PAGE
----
Giles Coren, End of Story judge, comforts “six heavily tattooed and lugubrious” horror finalists who lost

The first winner of the BBC’s “End of Story” contest, to which 72,000 would-be writers submitted endings for six famous writers’ stories, has been announced. The BBC plans to circumvent the booksellers and put out an anthology on its own.

After reading judge Giles Coren’s hilarious U.K. Times article, in which he skewers literary prizes generally and End of Story in particular, I’d sooner saw off my right hand than read the thing (although some of you more enterprising souls may wish to read the winning entry and report in). I’d quote Coren’s article in its entirety, but since it’s behind a subscription wall I’ll show some restraint. He begins:

If media folklore is to be believed (and it so often is), there is no group of arbitrarily assembled people more vain, self-serving and irrelevant than a literary prize-judging panel.

Places on such panels, the naysayers insist, are allocated on the principle of Buggins’ turn: one literary editor, one publisher, one television celebrity with a degree, and one random bird loosely linked to the industry who might get her tits out at the gala dinner. This motley crew then sets about pretending to read 140 novels (and whingeing about the “workload” in interminable “diaries” in The Guardian Review), while in fact merely pushing whatever crap their husbands, wives or school chums have published recently.

Huddled in dark hotel rooms, shielded from public view, they deliberately discount anyone who has actually made a long-term literary contribution and devote their attentions to digging out unpunctuated 300,000-word interior monologues by Polynesian child-abuse victims and hermaphroditic zoo-keeping poetesses to “champion” with tragic and lachrymose futility in the face of “conservative opposition”.

Finally, on awards night, they reach a compromise which involves giving the prize to a book originally intended for children, which none of the judges liked, because it will “get people reading again”.

It’s happening again this year with the Man Booker Prize. In a scandalous turn of events, a young novelist who has met two of the judges once or twice before has been included on the long-list at the expense of Roddy Doyle, David Lodge and Hari Kunzru, the three richest men in Britain. Ooh, scandal. When the shortlist is announced later next week, the knives will be out again. Blunt as old bald men’s heads, but trying ever so hard to stab palpably.

So if you’ve had enough of all that elitist posturing and shady dealing then what you want to do is tune in to End of Story on BBC Three tomorrow night when the most open and transparent literary judging panel in history begins sifting through the most democratically assembled and longest long-list ever known to literary Britain. I know, because I’m one of them.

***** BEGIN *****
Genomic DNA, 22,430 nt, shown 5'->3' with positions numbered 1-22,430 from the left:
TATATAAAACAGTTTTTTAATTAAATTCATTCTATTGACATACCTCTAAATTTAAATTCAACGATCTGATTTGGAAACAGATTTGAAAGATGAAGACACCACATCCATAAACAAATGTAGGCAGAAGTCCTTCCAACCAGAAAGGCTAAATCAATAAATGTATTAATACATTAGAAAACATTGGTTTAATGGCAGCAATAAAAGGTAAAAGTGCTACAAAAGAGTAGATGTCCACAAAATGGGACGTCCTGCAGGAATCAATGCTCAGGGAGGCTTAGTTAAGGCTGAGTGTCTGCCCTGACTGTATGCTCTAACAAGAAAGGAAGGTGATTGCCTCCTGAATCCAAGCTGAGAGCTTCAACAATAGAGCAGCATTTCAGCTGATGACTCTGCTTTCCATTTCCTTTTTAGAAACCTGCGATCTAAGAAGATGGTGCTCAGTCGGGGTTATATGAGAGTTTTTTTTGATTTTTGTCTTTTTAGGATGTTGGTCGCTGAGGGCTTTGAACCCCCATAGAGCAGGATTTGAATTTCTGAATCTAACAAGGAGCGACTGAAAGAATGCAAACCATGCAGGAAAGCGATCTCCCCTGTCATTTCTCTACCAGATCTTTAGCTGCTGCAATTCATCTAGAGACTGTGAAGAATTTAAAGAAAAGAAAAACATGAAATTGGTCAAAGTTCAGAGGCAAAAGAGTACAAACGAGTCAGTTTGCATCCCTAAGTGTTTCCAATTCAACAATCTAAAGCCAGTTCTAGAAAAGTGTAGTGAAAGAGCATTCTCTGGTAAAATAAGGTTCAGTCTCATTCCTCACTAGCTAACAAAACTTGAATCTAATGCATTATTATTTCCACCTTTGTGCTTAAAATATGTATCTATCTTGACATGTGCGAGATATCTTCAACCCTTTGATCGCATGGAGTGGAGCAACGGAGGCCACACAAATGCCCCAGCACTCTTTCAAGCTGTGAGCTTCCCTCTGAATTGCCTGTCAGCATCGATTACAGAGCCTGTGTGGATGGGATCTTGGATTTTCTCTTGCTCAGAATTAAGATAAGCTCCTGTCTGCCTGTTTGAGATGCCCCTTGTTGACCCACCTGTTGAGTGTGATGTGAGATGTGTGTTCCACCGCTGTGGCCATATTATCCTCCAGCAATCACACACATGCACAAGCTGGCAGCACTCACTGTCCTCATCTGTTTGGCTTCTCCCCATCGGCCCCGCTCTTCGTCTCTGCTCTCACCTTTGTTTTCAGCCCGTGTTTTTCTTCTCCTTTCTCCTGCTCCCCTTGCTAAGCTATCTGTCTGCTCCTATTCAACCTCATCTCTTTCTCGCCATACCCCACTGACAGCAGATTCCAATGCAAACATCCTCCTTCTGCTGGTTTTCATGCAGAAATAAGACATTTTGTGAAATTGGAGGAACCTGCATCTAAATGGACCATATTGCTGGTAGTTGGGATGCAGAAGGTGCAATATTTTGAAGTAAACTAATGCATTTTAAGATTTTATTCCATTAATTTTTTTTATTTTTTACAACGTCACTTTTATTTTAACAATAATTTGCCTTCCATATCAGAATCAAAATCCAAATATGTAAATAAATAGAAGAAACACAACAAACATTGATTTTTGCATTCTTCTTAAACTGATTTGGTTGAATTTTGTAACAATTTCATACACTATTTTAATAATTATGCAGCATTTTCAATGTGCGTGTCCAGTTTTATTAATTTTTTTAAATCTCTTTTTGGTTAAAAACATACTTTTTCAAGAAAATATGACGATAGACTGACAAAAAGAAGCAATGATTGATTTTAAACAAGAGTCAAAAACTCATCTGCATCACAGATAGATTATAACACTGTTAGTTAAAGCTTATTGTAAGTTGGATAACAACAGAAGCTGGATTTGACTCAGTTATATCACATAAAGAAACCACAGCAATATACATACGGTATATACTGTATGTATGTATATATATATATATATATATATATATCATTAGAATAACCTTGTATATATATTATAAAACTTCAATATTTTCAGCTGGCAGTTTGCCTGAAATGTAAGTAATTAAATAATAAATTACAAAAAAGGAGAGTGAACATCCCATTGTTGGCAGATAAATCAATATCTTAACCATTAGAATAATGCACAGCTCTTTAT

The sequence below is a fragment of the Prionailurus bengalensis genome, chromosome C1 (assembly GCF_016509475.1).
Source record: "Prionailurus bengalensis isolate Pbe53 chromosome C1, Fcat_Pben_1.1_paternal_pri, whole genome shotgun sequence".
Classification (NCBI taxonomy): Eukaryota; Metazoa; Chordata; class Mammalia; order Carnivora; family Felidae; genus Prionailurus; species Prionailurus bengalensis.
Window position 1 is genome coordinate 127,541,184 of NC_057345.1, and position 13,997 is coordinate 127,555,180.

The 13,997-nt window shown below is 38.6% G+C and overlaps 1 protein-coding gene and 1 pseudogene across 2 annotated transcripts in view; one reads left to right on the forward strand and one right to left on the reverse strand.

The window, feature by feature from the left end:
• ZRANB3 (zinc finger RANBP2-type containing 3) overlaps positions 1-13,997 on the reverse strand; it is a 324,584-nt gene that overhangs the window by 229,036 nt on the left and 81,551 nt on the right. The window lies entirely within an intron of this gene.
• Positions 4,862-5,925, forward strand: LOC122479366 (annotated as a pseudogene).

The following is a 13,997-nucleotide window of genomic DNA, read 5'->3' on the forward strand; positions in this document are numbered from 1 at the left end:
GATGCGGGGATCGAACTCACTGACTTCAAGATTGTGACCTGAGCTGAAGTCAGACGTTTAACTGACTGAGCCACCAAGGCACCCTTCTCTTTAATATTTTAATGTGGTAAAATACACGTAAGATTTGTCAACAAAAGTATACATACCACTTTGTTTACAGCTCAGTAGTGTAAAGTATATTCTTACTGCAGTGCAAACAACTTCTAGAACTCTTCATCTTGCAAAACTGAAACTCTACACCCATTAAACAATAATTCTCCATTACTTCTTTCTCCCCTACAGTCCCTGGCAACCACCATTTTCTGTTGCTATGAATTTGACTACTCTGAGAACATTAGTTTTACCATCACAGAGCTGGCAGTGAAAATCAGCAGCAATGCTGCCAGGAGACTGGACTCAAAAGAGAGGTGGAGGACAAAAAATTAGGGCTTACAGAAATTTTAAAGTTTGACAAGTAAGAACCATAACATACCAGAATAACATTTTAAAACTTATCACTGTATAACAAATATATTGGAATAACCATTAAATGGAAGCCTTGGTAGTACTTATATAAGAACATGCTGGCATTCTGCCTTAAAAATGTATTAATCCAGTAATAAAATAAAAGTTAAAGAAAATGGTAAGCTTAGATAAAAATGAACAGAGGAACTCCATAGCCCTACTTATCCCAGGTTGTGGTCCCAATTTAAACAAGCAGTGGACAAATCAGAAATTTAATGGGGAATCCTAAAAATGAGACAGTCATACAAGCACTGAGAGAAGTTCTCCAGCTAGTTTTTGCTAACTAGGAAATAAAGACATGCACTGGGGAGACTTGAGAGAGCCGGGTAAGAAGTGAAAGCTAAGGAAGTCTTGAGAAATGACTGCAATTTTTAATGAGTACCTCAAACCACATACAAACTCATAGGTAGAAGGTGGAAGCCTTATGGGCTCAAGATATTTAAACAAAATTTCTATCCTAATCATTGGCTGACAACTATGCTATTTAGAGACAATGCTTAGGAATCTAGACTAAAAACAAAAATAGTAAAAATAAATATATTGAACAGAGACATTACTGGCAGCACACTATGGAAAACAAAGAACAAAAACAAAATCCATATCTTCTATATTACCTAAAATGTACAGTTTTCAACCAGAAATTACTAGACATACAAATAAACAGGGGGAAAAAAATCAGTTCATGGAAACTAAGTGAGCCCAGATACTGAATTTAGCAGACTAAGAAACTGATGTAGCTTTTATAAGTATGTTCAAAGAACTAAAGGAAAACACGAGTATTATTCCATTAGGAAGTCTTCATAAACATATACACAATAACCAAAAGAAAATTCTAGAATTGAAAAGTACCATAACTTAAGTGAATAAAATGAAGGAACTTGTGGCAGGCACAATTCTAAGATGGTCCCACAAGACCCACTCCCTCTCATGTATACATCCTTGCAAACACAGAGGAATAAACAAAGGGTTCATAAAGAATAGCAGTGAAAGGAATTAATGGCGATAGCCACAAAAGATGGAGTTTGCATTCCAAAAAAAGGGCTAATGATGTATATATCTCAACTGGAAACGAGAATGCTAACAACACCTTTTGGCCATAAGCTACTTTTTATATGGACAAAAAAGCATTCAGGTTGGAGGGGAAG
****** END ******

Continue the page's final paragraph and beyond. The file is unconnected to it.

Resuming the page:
I’ll skip to the end, although you really should read the whole thing (especially the part where he says he’s the judge who might get his tits out):

When it got to the Marian Keyes entrants I tried to explain that chick-lit is a pile of poisonous old bilge and that all the entries should be burnt. Carole argued (again) that I was a small-minded public schoolboy snob. And (again) the others concurred. When it came to Shaun Hutson, I explained that horror was a ghoulish sub-genre for middle-aged virgins and thwarted Trekkies and we should just pick three at random. Muriel, a writer of fine horror novels herself, said that I was a small-minded public schoolboy snob, but that I was right in the case of Hutson.

In that instance, though, my words came back to haunt me in a way most literary panel judges never have to worry about, when I was forced to confront the six heavily tattooed and lugubrious horror entrants on camera — just after they had listened to my taped denigration of their art — and tell them who had lost. I swear, I feared for my life. At least Chris Smith, this year’s Booker chairman, didn’t have to sit down in front of Kunzru, Lodge and Doyle and, with the mock heroic revelatory style of Ant ‘n’ Dec expelling celebrities from the jungle, tell each of them, in turn, to sod off home.

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